tipsy


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Related to tipsy: tipsy cake

tip·sy

 (tĭp′sē)
adj. tip·si·er, tip·si·est
1. Slightly intoxicated.
2. Unsteady or crooked.

[From tip.]

tip′si·ly adv.
tip′si·ness n.

tipsy

(ˈtɪpsɪ)
adj, -sier or -siest
1. slightly drunk
2. slightly tilted or tipped; askew
[C16: from tip2]
ˈtipsily adv
ˈtipsiness n

tip•sy

(ˈtɪp si)

adj. -si•er, -si•est.
1. slightly intoxicated.
2. caused by intoxication: a tipsy lurch.
3. unsteady; tippy.
[1570–80; tip2 or obsolete tip strong drink + -sy]
tip′si•ly, adv.
tip′si•ness, n.
ThesaurusAntonymsRelated WordsSynonymsLegend:
Adj.1.tipsy - slightly intoxicated
drunk, inebriated, intoxicated - stupefied or excited by a chemical substance (especially alcohol); "a noisy crowd of intoxicated sailors"; "helplessly inebriated"
2.tipsy - unstable and prone to tip as if intoxicated; "a tipsy boat"
unstable - lacking stability or fixity or firmness; "unstable political conditions"; "the tower proved to be unstable in the high wind"; "an unstable world economy"

tipsy

adjective tiddly, fuddled, slightly drunk, happy (informal), merry (Brit. informal), mellow, woozy (informal) (slang, chiefly Brit.) I'm feeling a bit tipsy.

tipsy

adjective
Stupefied, excited, or muddled with alcoholic liquor:
Informal: cockeyed, stewed.
Idioms: drunk as a skunk, half-seas over, high as a kite, in one's cups, three sheets in the wind.
Translations
سَكْرانسَكْران قَليلا
podnapilýstříknutý
bedugget
hiprakassa oleva
pripit
becsípett
hífaîur, kenndur
ほろ酔いの
술 취한
įkaušimaskaip įkaušęs
iereibis
beat
lätt berusad
มึนเมา
çakırkeyfçakırkeyifhafifçe sarhoş
ngà ngà say

tipsy

[ˈtɪpsɪ] ADJ (tipsier (compar) (tipsiest (superl))) → achispado, piripi (Sp) , tomado (LAm)

tipsy

[ˈtɪpsi] adjun peu ivre, éméché(e)

tipsy

adj (+er)beschwipst, angesäuselt (inf); to be tipsybeschwipst or angesäuselt (inf)sein, einen Schwips haben

tipsy

[ˈtɪpsɪ] adj (-ier (comp) (-iest (superl))) → brillo/a

tipsy

(ˈtipsi) adjective
slightly drunk.
ˈtipsily adverb
ˈtipsiness noun

tipsy

سَكْران podnapilý bedugget angeheitert μισομεθυσμένος achispado, bebido hiprakassa oleva pompette pripit brillo ほろ酔いの 술 취한 aangeschoten pussa podchmielony embriagado подвыпивший lätt berusad มึนเมา çakırkeyif ngà ngà say 喝醉的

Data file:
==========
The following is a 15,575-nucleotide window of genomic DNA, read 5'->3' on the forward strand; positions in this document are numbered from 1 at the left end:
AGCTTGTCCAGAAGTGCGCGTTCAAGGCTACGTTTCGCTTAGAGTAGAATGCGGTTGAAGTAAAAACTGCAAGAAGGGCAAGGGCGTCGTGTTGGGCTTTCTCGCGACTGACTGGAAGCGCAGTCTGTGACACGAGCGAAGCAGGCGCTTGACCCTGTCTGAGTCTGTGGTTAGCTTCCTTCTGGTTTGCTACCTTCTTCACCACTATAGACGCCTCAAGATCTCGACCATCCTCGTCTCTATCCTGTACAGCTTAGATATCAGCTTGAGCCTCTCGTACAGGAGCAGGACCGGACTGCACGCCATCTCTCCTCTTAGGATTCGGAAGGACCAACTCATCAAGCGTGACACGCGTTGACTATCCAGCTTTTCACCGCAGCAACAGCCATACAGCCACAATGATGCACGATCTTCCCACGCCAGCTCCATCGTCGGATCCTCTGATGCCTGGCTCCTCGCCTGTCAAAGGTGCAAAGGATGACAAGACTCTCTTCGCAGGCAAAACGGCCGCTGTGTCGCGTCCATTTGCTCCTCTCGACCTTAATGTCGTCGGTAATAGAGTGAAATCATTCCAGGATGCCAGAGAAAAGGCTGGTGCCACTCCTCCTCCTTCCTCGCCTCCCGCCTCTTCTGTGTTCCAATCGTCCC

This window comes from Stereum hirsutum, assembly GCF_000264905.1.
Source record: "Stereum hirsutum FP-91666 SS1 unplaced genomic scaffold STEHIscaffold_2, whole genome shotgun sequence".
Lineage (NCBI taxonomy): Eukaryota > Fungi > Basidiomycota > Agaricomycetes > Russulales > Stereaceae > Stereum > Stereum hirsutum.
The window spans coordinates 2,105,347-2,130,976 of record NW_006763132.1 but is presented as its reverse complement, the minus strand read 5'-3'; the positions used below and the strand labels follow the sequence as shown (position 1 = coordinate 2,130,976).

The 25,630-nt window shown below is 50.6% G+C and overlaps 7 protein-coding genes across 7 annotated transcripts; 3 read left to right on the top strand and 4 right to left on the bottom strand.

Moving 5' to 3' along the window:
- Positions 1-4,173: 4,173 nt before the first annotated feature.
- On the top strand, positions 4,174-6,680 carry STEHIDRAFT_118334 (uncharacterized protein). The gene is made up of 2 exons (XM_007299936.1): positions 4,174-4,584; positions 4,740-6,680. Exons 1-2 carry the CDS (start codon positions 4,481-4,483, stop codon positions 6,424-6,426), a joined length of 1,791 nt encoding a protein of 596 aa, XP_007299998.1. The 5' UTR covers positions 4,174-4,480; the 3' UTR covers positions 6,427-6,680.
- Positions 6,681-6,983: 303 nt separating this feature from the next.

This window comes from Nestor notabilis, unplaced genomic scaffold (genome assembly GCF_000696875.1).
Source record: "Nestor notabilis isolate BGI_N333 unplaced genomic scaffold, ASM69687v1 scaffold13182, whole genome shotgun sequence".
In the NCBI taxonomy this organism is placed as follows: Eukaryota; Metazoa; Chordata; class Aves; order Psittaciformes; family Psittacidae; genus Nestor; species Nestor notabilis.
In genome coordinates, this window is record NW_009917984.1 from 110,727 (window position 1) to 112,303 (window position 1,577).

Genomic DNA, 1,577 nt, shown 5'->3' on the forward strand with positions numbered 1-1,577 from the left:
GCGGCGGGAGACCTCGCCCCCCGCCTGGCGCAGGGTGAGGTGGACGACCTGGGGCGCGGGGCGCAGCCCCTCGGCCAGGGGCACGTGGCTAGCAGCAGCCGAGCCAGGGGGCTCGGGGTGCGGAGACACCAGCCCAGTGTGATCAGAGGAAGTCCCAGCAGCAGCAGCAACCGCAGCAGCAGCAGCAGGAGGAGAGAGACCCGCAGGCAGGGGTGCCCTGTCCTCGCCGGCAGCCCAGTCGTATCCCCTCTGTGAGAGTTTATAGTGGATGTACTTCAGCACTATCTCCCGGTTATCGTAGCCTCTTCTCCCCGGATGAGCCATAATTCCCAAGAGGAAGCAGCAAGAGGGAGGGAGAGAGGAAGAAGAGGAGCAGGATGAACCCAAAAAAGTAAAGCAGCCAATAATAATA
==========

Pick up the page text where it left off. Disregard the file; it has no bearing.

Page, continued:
References in classic literature ?
Very infrequent tipsy men, swollen with the value of their opinions, engaged their companions in earnest and confidential conversation.
Obedient to more anticipatory bars, she reappeared amidst the half-suppressed cheering of the tipsy men.
I had a nice time coming, and no trouble, except the tipsy coachman; but Tom got out and kept him in order, so I was n't much frightened," answered innocent Polly, taking off her rough-and-ready coat, and the plain hat without a bit of a feather.
But Maclean had taken his share of the punch, and vowed that no gentleman should leave his table after the bowl was brewed; so there was nothing for it but to sit and hear Jacobite toasts and Gaelic songs, till all were tipsy and staggered off to the bed or the barn for their night's rest.
This pleasant rivalry put us at once upon friendly terms; and I sat up and drank punch with him (or to be more correct, sat up and watched him drink it), until he was so tipsy that he wept upon my shoulder.
Alan, to be sure, was there, seated in a room lighted by noisy gas-jets, beside a dirty table-cloth, engaged on a coarse meal, and in the company of several tipsy members of the junior bar.
Of course, from the point of view of Prokofy, seeing him in a torn cloak and tipsy, he's a despicable person.
He was by this time just sober enough to do his work, and just tipsy enough to take a spiteful pleasure in persecuting his wife.
The young man stood on the defensive until the old count's ire was completely kindled; he carried his point, and made the greenhorn tipsy, willy nilly.
I had certainly been flushed with wine when I left Rattray; it would be no bad thing for him to hear that I had arrived quite tipsy at the cottage; should he discover I had been near an hour on the way, here was my explanation cut and dried.
Pierre drank one glass after another, looking from under his brows at the tipsy guests who were again crowding round the window, and listening to their chatter.
Their hosts were surprised, explained where and why they had missed their way, said who the tipsy people they had met were, and told them how they ought to go.